Loathsome people, these Bushies.
posted by spitbull at 10:40 AM on April 25, 2007

samsara, it's worth pointing out that the Shaw quote mistakenly posits a "world" that is itself devoid of rationality, intentionality, or humanity. like all such 19th century thinking, it hypostatizes the individual agent of social change.

precisely why it applies to Nader, a 19th century man if ever there was one.
posted by spitbull at 10:43 AM on April 25, 2007

Either this overwhelming evidence is wrong, or I was wrong--and I couldn't have been wrong, because I'm a good guy

This may be the crux of the problem (I'm not talking about Bush -- I'm interested more in this as a general phenomenon). Some people refuse to admit they were wrong out of devious motives, and I can understand that even if I don't condone it. Others refuse because they feel confessions turn them into a "beta dog." Again, I understand.

But I don't understand equating being "a good guy" with infalability. I hope I'm a good guy. I try to be. Yet I fuck up all the time, and I'm sure I always will.

I know people who feel that if you're diligent and well-meaning, you generally won't make mistakes. If you do, it's probably because you slacked off or because some "act of God" happened (e.g. you suddenly got sick). This is so NOT how I view the world.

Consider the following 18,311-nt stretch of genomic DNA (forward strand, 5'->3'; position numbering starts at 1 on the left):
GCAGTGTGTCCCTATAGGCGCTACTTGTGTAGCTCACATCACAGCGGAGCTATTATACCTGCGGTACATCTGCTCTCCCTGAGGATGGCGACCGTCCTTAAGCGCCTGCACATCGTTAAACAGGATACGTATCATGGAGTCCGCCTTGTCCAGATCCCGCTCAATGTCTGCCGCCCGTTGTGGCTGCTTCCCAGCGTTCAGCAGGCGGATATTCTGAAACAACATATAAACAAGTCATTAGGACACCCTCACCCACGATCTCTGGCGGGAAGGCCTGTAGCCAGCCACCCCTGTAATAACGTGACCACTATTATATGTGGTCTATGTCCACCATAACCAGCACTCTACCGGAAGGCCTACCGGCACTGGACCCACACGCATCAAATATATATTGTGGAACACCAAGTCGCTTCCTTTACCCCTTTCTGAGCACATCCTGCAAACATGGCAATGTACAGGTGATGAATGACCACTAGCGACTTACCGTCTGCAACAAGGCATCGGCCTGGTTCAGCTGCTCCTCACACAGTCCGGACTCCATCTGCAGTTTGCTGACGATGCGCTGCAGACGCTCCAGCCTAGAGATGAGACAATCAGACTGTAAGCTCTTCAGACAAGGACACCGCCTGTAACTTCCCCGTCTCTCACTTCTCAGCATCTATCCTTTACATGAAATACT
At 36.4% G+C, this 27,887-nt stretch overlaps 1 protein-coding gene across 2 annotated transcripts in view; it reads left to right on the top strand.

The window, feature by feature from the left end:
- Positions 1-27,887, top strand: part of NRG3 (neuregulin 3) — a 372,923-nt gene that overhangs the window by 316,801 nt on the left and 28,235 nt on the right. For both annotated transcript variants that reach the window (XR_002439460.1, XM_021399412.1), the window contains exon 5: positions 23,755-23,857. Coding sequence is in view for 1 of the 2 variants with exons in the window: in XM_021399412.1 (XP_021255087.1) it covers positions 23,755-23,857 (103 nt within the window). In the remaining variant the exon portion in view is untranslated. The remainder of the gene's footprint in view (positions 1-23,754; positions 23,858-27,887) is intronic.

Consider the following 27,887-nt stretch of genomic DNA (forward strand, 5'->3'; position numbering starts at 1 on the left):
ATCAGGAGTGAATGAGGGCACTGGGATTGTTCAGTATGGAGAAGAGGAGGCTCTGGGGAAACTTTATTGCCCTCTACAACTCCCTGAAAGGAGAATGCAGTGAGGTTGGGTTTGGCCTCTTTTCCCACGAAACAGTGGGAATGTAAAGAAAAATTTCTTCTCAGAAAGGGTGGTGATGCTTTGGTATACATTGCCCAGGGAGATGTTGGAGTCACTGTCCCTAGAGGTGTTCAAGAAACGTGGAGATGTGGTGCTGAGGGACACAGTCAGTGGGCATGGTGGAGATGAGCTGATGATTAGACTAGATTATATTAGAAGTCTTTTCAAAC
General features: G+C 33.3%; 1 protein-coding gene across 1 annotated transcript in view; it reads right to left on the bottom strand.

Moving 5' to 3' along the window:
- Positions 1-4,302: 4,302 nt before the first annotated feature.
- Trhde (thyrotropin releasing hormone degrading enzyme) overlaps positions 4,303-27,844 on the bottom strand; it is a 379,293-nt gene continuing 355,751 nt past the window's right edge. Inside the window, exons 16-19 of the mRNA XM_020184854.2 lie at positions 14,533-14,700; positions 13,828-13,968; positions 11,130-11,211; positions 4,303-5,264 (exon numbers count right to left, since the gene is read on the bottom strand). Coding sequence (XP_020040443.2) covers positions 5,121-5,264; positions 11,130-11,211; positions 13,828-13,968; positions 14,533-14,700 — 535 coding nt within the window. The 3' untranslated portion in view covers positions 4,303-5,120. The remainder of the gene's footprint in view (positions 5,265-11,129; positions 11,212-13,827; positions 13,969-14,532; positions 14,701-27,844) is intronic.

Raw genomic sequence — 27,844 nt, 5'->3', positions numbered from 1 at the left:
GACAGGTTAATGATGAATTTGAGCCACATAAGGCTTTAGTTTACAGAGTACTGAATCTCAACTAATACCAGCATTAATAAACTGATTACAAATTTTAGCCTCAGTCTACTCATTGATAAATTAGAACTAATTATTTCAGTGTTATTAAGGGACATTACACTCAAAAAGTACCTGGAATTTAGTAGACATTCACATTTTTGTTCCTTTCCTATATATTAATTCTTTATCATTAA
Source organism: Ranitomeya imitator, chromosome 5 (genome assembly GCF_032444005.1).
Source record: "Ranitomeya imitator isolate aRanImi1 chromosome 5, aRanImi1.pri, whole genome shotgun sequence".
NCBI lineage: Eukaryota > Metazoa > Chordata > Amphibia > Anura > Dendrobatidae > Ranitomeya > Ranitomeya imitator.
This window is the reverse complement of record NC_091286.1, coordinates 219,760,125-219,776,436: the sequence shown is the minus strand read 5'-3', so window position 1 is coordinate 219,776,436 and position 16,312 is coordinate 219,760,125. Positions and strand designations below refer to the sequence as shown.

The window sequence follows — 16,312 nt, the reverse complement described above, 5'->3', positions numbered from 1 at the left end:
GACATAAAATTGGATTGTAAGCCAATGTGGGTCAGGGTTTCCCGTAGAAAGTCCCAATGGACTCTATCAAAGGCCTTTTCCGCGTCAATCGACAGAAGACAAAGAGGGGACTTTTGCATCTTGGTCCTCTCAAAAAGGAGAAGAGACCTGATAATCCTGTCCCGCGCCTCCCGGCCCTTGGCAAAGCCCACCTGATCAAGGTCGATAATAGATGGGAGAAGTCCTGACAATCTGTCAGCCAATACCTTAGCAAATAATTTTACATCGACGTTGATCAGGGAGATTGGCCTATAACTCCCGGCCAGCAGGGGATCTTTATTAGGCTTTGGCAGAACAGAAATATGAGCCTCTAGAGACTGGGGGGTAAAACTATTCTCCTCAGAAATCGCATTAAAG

The world, as I see it, is largely governed by chance and chaotic forces. And this included my own personality and motives. Try as I might to thwart this fact and always do my best, I am a flawed being living in a flawed world. I WILL make mistakes. I WILL be wrong. And admitting that I'm wrong does not make me "a bad guy." Admitting to making a mistake is like admitting that water is made of hydrogen and oxygen.


One more thought: the article suggests that good things come from owning your mistakes. As a constant-mistake-owner, I think this is only partly true. It depends on whether you're confessing from a position of strength. People look kindly on a powerful or heroic figure who admits to wrong-doing. Back when I waited tables, if I'd apologized for breaking a dish, my manager would have just glared at me. But when I'm teaching (something I'm confident about -- and it shows), I get showered with good will when I admit to a mistake. It makes me seem "more human."

Also, you can admit to making a mistake and yet frame it in a way that makes it seem like you're doing something noble. Kennedy did just that. Essentially he said, "I'm very aware that I could pass the buck or choose a scapegoat, but I'm going to take the high road and own the mistake." Strictly speaking, that's not necessary if your goal is to simply own up. You can say, "I made a mistake" without hinting at how good you are for owning up to it. (There's a good scene in the movie "Quiz Show" that deals with this issue.)

I'm aware of this, and I'm uncomfortable with this sort of framing, because it feels self-serving. But it kind of sucks, because when I remind people I'm doing something noble by apologizing, they treat me much better than when I just apologize.
posted by grumblebee at 11:31 AM on April 25, 2007